Why Women Are Dying for the Perfect Butt


Why Women Are Dying for the Perfect Butt

Brazilian Butt Lifts and other augmentative procedures are all the rage, but are they safe?

Published June 16, 2015

“Pretty women wonder where my secret lies.

I’m not cute or built to suit a fashion model’s size   

But when I start to tell them,

They think I’m telling lies.

I say,

It’s in the reach of my arms,

The span of my hips,   

The stride of my step,   

The curl of my lips.   

I’m a woman


Phenomenal woman,   

That’s me.”

These empowering words, from the late Maya Angelous anthemic poem, “Phenomenal Woman,” are still today a siren call to African-American women struggling with self-acceptance. Women who live in a society that doesn’t quite know what to do with the varying shapes and sizes of our eclectic beauty.

Black women have had to learn to embrace it all, but for those who weren’t born with that enviable Coca-Cola bottle shape and full derriere ubiquitous on Internet blogs, in magazines and on social media, there are more drastic measures to get them. Some women are even willing to die for them.


A quick google search will uncover real-life horror stories about these women: some young, some older, some with children and some with booming careers, but all with lives cut short after a highly controversial butt augmentation procedure.

Plastic surgeons have noted a spike in buttock augmentations over the past decade. According to a report by the American Society of Plastic Surgeons, more than 11,500 butt augmentations with fat grafting were performed in 2014 (up 13 percent from the year before), nearly 1,870 butt implant procedures were performed (a 98 percent increase from 2013), and more than 3,500 butt lifts, best known as Brazilian Butt Lifts, were performed (a 44 percent increase from 2013).

Women of color are generally characterized for naturally boasting more volume in their backsides. However, Dr. Dzifa S. Kpodzo, a plastic surgeon and Assistant Professor of Surgery at Morehouse School of Medicine in Atlanta, says she’s seeing an uptick in women of color asking for these procedures.

"A lot of people are interested in augmenting their backside. Some of them have never had it and want to have it, some of them if they’ve lost weight and are unhappy with the weight that they lost in that area so they want to restore that. It’s definitely a big trend,” she tells B*Real.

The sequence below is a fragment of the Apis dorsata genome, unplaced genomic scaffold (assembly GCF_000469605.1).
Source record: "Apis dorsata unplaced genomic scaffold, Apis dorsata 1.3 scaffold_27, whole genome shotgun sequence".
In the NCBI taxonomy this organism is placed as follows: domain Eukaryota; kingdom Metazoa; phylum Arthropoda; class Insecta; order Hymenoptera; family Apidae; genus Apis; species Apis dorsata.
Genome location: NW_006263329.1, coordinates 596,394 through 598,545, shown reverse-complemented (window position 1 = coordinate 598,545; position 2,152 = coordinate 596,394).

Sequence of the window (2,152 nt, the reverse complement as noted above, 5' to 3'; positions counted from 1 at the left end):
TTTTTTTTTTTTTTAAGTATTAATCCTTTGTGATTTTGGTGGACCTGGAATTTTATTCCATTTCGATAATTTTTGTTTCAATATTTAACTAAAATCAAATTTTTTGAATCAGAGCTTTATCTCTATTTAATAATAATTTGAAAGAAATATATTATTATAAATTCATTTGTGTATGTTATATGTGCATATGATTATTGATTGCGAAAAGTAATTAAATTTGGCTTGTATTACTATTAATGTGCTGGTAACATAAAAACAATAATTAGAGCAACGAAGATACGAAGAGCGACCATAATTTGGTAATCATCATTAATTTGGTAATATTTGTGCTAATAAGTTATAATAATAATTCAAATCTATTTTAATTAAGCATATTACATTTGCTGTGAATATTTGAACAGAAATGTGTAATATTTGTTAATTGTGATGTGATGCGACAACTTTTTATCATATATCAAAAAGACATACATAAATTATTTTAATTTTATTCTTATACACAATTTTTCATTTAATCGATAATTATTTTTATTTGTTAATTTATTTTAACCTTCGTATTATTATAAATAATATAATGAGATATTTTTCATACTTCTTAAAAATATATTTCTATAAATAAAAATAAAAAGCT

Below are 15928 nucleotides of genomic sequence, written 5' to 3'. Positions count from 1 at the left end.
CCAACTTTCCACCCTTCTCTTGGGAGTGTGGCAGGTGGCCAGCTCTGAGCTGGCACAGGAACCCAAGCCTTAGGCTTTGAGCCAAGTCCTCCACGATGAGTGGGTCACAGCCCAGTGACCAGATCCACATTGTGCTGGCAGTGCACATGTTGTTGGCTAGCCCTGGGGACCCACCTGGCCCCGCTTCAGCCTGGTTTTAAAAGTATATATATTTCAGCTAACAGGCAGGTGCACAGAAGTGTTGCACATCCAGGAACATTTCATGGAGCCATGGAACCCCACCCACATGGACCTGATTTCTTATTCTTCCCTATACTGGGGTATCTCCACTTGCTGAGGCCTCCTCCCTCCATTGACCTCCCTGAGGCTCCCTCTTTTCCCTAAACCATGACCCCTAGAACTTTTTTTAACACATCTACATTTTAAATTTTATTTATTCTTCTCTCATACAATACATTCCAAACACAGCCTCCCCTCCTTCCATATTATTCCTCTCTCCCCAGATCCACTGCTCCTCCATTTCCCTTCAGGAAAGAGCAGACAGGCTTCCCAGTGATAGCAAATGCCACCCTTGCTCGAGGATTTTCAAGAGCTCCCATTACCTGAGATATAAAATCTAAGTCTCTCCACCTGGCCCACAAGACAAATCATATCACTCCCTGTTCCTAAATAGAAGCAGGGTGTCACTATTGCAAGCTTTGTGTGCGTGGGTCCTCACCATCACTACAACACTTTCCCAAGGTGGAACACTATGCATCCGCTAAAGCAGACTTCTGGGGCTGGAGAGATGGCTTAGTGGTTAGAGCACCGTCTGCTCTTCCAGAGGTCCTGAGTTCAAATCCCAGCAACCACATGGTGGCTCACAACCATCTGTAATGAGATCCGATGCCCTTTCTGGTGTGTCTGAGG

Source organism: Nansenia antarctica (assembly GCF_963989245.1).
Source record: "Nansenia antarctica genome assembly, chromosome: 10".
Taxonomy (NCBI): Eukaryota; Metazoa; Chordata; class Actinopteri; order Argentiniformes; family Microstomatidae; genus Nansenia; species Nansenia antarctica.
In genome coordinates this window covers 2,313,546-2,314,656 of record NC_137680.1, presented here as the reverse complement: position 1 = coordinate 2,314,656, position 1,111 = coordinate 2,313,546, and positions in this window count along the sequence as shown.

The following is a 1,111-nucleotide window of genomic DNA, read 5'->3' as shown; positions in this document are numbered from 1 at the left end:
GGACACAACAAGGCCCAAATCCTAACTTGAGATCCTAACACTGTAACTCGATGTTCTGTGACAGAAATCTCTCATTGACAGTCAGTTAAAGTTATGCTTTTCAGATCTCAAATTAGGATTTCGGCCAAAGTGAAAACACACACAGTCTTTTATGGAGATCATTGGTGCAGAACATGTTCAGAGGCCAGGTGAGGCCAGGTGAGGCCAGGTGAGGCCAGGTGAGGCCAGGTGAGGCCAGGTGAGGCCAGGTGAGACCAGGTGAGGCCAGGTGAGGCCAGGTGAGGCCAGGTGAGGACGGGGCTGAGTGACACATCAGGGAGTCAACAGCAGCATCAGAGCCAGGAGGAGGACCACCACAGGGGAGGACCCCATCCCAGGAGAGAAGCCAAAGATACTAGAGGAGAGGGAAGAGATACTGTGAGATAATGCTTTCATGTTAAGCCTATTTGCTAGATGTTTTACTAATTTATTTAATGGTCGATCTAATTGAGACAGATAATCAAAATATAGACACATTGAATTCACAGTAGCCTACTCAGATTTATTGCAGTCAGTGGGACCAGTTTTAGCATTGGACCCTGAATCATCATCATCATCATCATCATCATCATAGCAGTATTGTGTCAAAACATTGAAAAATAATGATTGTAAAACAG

“If you do it properly, the options to augment your backside are a silicone implant and your own fat,” she continues. “Most people, when they say Brazilian Butt Lift, are referring to using your own fat to augment your backside. In the U.S. there are only hard silicone implants available for your butt, not soft ones that people use for their breasts,” she says.

Dr. Kpodzo doesn’t perform procedures with silicone implants because she says it’s more difficult to shape them for the most natural look and feel. “There are a lot of issues with silicone butt implants and that’s why I don’t do them and I generally don’t recommend,” adding, “In Brazil, they’re really good at putting the soft implants in and making them look good.”

She regularly performs fat grafting, a liposuction technique, where a patient's own fat is extracted from various points on their body, sterilized and then re-injected with a syringe into tiny access points all over the buttocks, ensuring that the fat can grow its own blood supply.

Fat grafting is a tedious process requiring immense skill and generally costs in the range of $4,500 and up, depending on the amount of volume you want. It’s a price tag that’s driven many to seek out cheaper alternatives, including butt injections, performed, at worst, in the hotel rooms, garages and basements of unlicensed individuals promising a cut rate and quick service.

“All these butt [injections] that people are getting that are not done in a health care setting, they’re getting cement injected into them, mineral oil, Fix-A-Flat — that’s the stuff that you fix a tire with. A lot of people don’t have any idea what the person is injecting into them. Best case scenario, you have a lumpy, hard butt from the scaring and whatever they’ve injected,” Dr. Kpodzo says.

“Getting worse, you might have wound problems, so you might develop an open wound, because they don’t know how to do it and make sure that the skin and the blood supply stays alive. Or you can get an infection, and people have gotten devastating infections from this and their whole body is affected. They become septic, all of their organs are not able to function any more, and people have died from this.”

If you are exploring your options, Dr. Kpodzo cautions to do your research to ensure the person you go to has all the certifications to perform the procedure safely. “Make sure they are a plastic surgeon and not somebody who calls themselves a cosmetic surgeon. You need to look to make sure the person is not a family practice doctor, or a OB/GYN, or even a dentist. There are some who've taken a few courses and they’ll call themselves a cosmetic surgeon. You need to do your research.”

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(Photo: Granger Wootz/Blend Images/Corbis)

Written by Britt Middleton


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